when Indians fought For The Empire

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when Indians fought For The Empire

Sunday, 13 January 2019 | Gautam Mukherjee

when Indians fought For The  Empire


Author - George Morton-Jack

Publisher - Hachette, Rs 699

This book travels year by year from 1914 to 1918 to give a masterful account of wars that involved Indians under the British Raj. This is a gem that would interest  the war history buff as much as the general reader, writes Gautam Mukherjee

For the strapping, if illiterate, peasants from the “martial races” recruited into the Indian Army it meant a salary plus additional allowances for overseas posting, and fifty acres of “irrigated land” that no money-lender could usurp, plus an “inheritable pension” on retirement. For those who joined up voluntarily during World War I that ended a century ago in 2018, it was a fit occupation for men who liked being soldiers.

Indians who joined as sepoys were not promoted to the King’s Commission then. They could never be officers commanding British and Indian troops alike, but enjoyed native ranks like Jemadar, Subedar, and internal promotions instead. Nor did they enjoy equivalent pay or facilities of White soldiers, though in the European theatre they were well fed and cared for. This included excellent medical treatment and hospitalisation if injured.

And yet, did the Indians fight, a half million strong at 1918, bravely and with zeal, for the empire? Yes, and in theatres as widespread as France/Germany and British interests in Africa and Iraq. A number of Indians won Victoria Crosses, the highest award for valour, just like the European soldiers in the Great War, and not all of them posthumously either.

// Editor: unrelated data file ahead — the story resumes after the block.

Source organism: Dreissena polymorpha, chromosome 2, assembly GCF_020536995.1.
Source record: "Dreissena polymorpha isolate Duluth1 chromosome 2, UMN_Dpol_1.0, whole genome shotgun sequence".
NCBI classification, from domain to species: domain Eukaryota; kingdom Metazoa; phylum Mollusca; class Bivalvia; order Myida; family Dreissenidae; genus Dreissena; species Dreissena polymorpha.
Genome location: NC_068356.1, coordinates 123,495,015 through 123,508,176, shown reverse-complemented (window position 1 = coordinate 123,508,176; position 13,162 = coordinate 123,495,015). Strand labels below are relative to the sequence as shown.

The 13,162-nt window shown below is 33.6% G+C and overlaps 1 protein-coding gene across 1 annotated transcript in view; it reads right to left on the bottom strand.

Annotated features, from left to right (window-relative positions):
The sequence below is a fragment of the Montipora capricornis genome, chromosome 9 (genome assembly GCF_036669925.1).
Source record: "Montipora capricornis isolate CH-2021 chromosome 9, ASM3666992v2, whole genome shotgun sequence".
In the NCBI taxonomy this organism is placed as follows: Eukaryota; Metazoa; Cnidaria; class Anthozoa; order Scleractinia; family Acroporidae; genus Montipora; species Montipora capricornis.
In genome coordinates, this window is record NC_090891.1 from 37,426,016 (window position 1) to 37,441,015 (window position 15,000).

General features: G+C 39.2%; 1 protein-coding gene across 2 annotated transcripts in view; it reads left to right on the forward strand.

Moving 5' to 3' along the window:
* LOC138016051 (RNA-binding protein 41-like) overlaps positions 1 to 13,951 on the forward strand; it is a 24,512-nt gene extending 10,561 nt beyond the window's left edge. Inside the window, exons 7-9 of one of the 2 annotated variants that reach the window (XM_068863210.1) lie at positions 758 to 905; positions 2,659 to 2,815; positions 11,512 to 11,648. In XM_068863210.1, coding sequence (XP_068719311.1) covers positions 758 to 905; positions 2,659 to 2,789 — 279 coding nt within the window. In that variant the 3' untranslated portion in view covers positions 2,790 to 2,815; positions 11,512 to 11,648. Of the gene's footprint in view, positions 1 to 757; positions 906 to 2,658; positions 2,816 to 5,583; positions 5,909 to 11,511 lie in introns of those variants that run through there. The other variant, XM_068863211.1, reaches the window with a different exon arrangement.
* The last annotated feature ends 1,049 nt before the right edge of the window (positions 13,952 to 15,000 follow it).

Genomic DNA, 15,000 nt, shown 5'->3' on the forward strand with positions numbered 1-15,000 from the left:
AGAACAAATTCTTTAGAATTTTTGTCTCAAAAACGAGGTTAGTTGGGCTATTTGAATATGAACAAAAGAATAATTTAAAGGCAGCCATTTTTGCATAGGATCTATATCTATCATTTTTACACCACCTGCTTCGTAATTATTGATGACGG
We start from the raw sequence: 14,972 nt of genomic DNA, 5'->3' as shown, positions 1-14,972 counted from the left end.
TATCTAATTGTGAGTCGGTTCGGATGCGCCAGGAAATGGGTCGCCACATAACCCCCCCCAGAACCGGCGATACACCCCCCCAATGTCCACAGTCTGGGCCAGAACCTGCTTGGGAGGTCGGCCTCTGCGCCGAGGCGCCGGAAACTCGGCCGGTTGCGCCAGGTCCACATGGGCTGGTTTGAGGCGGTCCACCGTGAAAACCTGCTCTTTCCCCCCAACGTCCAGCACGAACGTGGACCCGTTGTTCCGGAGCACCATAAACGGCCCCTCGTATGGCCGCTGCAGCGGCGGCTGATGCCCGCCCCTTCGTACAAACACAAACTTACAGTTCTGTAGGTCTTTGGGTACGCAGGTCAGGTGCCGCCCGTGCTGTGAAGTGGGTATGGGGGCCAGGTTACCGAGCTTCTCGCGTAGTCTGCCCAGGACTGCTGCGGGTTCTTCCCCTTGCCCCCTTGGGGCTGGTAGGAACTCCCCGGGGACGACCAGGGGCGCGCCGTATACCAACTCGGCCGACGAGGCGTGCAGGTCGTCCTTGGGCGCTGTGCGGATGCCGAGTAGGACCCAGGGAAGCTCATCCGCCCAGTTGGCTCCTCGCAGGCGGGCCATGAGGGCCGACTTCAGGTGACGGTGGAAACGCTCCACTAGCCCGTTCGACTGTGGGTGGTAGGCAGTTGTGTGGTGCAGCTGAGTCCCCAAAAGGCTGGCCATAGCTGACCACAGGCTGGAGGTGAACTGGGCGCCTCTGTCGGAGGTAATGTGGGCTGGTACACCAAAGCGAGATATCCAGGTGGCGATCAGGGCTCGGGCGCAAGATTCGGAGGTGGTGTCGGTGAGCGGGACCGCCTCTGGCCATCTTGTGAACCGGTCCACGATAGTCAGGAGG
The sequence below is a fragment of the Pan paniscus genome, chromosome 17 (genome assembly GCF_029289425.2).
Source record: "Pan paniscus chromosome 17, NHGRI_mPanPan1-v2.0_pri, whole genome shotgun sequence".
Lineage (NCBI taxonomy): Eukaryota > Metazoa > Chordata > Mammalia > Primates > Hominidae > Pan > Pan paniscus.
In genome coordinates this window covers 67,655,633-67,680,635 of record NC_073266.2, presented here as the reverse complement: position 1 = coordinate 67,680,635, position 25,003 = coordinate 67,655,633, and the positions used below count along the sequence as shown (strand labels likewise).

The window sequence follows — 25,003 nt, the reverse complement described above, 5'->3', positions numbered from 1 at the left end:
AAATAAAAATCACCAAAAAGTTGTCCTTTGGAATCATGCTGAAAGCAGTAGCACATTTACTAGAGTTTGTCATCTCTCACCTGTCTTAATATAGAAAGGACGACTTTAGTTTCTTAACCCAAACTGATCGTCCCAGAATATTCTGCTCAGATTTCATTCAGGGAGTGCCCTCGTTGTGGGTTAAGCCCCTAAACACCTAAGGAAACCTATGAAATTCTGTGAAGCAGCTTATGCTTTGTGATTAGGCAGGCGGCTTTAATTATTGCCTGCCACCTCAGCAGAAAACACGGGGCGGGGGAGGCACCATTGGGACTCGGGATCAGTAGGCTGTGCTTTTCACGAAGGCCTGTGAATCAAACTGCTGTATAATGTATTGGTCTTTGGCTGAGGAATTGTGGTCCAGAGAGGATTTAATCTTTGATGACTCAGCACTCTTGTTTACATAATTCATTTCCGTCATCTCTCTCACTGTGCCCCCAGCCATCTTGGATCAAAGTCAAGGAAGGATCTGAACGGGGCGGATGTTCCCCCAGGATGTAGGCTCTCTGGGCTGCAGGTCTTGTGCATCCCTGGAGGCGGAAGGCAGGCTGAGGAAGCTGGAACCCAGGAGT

Politically, the Indian nationalists decided to back the British war effort without reservation in the expectation of concessions towards Indian “self-government” in line with the White colonies of Australia and Canada that enjoyed “Dominion status”.

Instead, there was an extension of the Defence of India Act of 1915, with its “powers to detain without proof and sentence to death without appeal”. And it was soon after the war, in April 1919, that the infamous Jallianwala Bagh massacre took place. The British betrayal was acutely felt and sharpened the move towards independence.

In terms of anti-British activity in the period under review — mutinies, murders, desertions — provoked by British high-handedness, the lead belonged not to the subjects of British India or the Princely States, but to the “independent Pukhtun tribal areas of Waziristan”. The Mahsud and Afridi tribes resisted the British always, and with considerable success, irrespective of whether they joined their Army, or raided their positions in British India.

Indeed, author George Morton-Jack dwells on the preoccupation the British had with Muslim sentiment as they confronted the “Sick man of Europe” or the “Ottoman Empire”. This mainly because Turkey was the custodian of Mecca, and how the Muslim of British India would react to fighting against the Sultan of Turkey and the Caliph, was an issue of the greatest concern. As it turned out, there were isolated outbreaks of Islamic fervour against British imperialism, but these were easily contained. For the most part, the Indian Muslim had no real problem fighting against the “other” Muslim or anyone else their officers indicated.